Traditional serotyping based on the phenotypic variation of O- and H-antigen remains as the gold-standard for the identification and classification of Salmonella isolates for last 70 years. Although this classification is a globally recognized nomenclature, huge diversity of Salmonella serotypes have made the serovar identification to be very complex. Seven gene multilocus sequence typing (MLST) on the other hand can provide serovar prediction as well as the evolutionary origin between the serovars. In this study non typhoidal Salmonella (NTS) strains (n = 45) isolated from clinical samples (blood, faeces and pus) were identified by traditional phenotypic serotyping and biochemical testing. All the tested Salmonella isolates were designated as serovar Typhimurium based on phenotyping. However, by MLST 60% (27/45) of the isolates were S. Typhimurium, 35.5% (16/45) were S. Agona (ST13), 2.2% (1/45) were S. Kentucky (ST198) and 2.2% (1/45) were S. Saintpaul (ST27). MLST analysis assigned S. Typhimurium isolates as ST36 (18/127), ST19 (7/27) and ST313 (2/27). Mismatches in serovar designation between MLST database and phenotypic serotyping can be due to the misinterpretation of phenotypic serotyping as the antigenic structures of S. Typhimurium, S. Agona differs by a surface antigen. MLST based phylogeny of study isolates showed clustering according to sequence types. Concordance between MLST based sequence type and phenotypic serotype is important to provide insights into genetic population structure of Salmonella.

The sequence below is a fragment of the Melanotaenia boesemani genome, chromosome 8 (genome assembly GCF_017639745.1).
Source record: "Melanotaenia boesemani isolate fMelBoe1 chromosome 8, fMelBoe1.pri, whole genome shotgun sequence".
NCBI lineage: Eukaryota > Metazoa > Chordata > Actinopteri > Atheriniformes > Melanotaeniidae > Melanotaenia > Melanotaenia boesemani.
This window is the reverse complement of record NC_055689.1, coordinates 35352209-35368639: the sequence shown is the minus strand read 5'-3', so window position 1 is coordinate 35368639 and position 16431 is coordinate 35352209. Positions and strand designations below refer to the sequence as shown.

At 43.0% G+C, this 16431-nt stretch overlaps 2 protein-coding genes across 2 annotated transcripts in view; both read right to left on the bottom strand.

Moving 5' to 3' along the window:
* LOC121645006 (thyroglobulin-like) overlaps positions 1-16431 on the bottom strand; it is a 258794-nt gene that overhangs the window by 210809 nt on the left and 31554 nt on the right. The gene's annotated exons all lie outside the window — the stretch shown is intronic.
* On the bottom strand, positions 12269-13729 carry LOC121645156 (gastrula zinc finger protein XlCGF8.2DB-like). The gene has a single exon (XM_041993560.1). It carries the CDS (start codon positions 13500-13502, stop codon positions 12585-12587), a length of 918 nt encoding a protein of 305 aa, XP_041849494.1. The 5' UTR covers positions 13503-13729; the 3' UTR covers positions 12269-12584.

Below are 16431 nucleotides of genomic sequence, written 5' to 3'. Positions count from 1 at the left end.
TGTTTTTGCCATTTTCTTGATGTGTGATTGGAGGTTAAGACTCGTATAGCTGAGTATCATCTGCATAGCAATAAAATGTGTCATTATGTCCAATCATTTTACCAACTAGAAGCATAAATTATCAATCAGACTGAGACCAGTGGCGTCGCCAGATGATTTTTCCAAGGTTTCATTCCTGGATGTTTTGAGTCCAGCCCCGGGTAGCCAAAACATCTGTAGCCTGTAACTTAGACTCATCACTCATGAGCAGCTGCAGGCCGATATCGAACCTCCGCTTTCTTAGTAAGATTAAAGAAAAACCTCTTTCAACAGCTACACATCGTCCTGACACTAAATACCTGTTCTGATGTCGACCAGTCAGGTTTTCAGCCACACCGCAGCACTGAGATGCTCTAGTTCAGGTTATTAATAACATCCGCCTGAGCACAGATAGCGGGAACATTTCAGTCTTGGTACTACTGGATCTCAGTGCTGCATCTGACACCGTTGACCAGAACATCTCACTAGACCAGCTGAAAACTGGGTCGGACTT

Click here to read the article, published in Molecular Biology Reports.